The next morning I found myself lying under a disabled gun carriage with another man along side of me. We had been placed there by the cavalry man, who gave us water and did what he could for us. The next day was July fourth and it rained in torrents. My newly made comrade and myself knew we would soon be taken care of. We also realized that we were not alone on the field that night. In due time, the ambulance corps came around and picked us up. We were taken to a large hospital tent on the field of Gettysburg. The doctors went to work and did what they could for us. I left my comrade there and I have never seen or heard from him since but I have often thought I would like to see him and drink from the same canteen.


I was taken and put in a large farm house. I found the house full of wounded and some of the wounded belonged to my own company. Three of our boys died of their wounds that night in the farm house and were buried in the field behind the house next morning. The man that owned the farm came along while the boys were digging the graves and said "put them down deep enough, so I won't plow them up in the fall." I think he was fortunate that he was not put into a grave shortly after, for I noticed the boys looked at him pretty sharp.


On the following morning we were taken from the farm house to Gettysburg and quartered in a church. We lay in the pews' in fact, the church was full of wounded soldiers. The night was warm and the smell from the bleeding wounds was intense and many a soldier boy breathed his last in the church that night. On the morning of July 6, the battery with what of the men were left, started in pursuit of the enemy. The officers and many of the boys, came where the wounded boys of the battery were and bade us goodbye. It was hard to part with our old comrades but such was the life of a soldier. Some of the guns of the battery were brought off the field by hand on the night of July 3 for the horses had been killed or disabled, but when the battery left Gettysburg, they had a fine set of horses that had been confiscated from the farmers. On the eve of July 6, the wounded that were in the church were taken to the depot, put into freight cars and shortly after, we started at a low speed for Baltimore, Maryland.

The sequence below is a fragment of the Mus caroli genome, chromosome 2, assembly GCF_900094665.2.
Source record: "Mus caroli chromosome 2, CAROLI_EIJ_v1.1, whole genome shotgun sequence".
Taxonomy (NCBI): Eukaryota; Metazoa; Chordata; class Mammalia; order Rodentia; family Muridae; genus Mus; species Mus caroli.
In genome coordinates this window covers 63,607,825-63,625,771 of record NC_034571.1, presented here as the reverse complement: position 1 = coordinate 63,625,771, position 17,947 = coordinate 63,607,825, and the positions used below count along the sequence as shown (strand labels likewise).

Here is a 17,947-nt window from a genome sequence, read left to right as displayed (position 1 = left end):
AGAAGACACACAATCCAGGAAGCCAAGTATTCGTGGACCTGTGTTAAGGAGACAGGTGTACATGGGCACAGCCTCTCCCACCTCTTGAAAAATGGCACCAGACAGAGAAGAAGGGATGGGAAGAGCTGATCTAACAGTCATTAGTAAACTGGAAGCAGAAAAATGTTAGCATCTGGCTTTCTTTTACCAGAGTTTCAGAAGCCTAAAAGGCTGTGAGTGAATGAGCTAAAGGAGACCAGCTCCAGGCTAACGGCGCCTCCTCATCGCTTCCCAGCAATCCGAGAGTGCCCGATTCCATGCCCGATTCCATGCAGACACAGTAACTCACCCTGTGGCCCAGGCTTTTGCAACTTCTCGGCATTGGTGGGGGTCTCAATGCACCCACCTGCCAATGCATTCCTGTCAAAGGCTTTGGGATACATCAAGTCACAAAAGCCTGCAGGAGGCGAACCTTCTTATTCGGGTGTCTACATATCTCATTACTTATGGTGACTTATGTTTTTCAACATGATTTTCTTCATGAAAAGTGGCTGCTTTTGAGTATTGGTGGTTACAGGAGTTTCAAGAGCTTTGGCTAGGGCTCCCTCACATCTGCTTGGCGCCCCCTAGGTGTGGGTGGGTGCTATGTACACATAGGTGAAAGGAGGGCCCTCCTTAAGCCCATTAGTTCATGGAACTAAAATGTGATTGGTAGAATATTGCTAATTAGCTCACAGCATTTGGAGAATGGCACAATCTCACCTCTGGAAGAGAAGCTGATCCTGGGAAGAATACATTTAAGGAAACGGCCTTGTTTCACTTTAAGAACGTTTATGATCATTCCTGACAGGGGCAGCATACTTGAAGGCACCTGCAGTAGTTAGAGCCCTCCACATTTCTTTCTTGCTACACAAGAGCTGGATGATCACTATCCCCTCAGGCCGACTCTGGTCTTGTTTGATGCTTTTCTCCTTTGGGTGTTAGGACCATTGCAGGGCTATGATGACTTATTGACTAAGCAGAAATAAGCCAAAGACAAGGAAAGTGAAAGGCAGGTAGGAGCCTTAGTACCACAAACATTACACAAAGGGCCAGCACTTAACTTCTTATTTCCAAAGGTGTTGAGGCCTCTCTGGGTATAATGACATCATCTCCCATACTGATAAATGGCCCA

We arrived in Baltimore about six o'clock next morning, feeling thankful that we had come to a stopping place. We found many of the streets barricaded and the citizens doing what they could, to make it comfortable for the wounded. Many of the citizens took the wounded to their own homes and did what they could for them.